Students wait to be picked up after school at Lighthouse Christian Academy on Monday afternoon. (photo by Brandon Wise)

DOWNTOWN — Despite not having to deal with statewide and local budget cuts, some private schools in Santa Monica are still feeling the financial crunch.

“Less people have been able to pay tuition or full tuition, which means we’ve taken a [financial] hit,” said Peter Czer, assisting pastor at Lighthouse Christian Academy. “We’ve tried to do fundraisers, but it’s been tough right now … . We’ve had to cut personnel costs, which means lower salaries for teachers.”

Lighthouse is just one of a number of private schools in Santa Monica, including Crossroads School for Arts and Sciences, St. Anne School, St. Monica Catholic Schools, Pacifica Christian High School and New Roads School.

Lighthouse charges a monthly tuition of $500 per student and an annual $500 or $600 registration fee.

However, despite enrollment being up, family financial troubles have made it difficult for every student to pay the full amount to attend.

“Even if they can only pay half or three-fourths, it’s still something to pay the bills,” Czer said. “What we say is, ‘we want to help you out as much as we can, what can you pay?’”

Across town, New Roads has also seen an increase in the number of families in need of financial aid.

Despite designating 40 percent of its operating budget to increase financial aid, 70 families were still unable to enroll this year because of financial difficulties, said Amy Simon, director of development at New Roads.

The school is funded primarily through tuition dollars and private donations. About 50 percent of students receive financial aid.

Similarly, Crossroads is also supported mainly by tuition and donations, offering tuition reductions based on need.

“We don’t really do fundraising,” said Heidi Lee, manager of Crossroad’s annual fund and major gifts.

At St. Monica, where families needing financial aid has increased about 10 percent, the administration is focusing, instead, on larger, events-based fundraisers for both its elementary and high schools.

Although smaller fundraisers, such as selling Christmas trees, candy bars and baked goods, provide incentives for students to raise money to keep fees for special programs lower, larger-scale fundraisers have more of an impact.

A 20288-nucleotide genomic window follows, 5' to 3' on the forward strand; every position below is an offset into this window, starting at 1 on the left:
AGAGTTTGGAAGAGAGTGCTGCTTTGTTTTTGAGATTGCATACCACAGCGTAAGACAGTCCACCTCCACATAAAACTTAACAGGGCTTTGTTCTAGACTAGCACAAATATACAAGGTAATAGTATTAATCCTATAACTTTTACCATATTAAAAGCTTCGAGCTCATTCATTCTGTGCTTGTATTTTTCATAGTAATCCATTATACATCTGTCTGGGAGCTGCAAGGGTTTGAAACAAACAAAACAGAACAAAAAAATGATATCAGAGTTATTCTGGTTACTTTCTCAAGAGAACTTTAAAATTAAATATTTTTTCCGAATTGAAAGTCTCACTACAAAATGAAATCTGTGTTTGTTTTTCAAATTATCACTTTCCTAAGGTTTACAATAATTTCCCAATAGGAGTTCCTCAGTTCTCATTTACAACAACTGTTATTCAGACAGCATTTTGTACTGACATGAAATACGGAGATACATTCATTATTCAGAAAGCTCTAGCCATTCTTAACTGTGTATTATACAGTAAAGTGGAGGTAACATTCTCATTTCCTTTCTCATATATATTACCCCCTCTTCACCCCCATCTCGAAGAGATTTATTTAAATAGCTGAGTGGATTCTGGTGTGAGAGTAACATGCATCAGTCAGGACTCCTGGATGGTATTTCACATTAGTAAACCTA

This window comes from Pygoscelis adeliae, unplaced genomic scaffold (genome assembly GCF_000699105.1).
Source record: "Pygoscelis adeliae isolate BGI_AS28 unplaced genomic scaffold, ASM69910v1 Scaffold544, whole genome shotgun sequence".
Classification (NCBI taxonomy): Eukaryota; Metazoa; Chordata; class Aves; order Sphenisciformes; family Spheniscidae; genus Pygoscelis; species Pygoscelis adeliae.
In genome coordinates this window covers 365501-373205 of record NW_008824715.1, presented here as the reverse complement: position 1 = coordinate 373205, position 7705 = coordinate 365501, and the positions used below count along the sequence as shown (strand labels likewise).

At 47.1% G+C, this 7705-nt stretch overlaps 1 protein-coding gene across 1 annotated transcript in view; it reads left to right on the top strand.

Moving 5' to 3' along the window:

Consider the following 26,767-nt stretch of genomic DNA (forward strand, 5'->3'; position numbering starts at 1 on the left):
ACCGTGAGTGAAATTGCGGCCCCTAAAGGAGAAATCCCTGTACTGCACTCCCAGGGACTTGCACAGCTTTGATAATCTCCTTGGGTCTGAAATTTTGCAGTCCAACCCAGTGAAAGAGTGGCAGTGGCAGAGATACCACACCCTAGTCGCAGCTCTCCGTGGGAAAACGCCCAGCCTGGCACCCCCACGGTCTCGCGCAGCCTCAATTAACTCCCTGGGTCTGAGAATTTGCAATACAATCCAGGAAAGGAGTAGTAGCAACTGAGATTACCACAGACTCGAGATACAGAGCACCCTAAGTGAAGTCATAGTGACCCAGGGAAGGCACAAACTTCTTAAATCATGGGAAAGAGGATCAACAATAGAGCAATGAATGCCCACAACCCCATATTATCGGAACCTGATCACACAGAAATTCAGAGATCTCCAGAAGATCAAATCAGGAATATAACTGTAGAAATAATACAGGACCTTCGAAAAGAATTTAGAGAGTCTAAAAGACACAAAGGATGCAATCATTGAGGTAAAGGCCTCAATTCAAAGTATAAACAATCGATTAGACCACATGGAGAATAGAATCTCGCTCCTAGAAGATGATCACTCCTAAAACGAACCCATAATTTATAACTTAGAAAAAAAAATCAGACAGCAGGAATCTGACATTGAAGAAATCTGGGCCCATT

Next month, the school is holding its sixth annual Wine Tasting and Silent Auction, which will auction off three personal training sessions donated by Fitness Together.

The event, which was originally organized by parents and teachers, typically raises about $50,000 each year, said Tom Gasper, president of St. Monica.

“In these economic times, it becomes crucial to keep the tuition low. If we can keep the tuition reasonable, then we can get the parents and teachers associations to fundraise for the things tuition can’t cover,” Gasper said.

In September, Lighthouse held a golf tournament fundraiser that raised about $26,000 in net profits, but school officials said that the funds won’t cover much beyond two-month’s mortgage.

The school is relying on cutting costs and combining classes. Most teachers have taken salary reductions, resulting in some teachers leaving and others becoming full-time volunteers.

“A lot of these problems were here last year, and that’s why we had to make changes through the summer. It seems that things are working out. It’s just tight and it’s a lot of work for a lot of people,” said Czer.

Sometimes, a little outreach is needed to help private schools stay afloat.

“The key that I found is finding partners in our parents and in our community. We’ve had to be smarter about who those people are … and asking those people to help us,” Gasper said.


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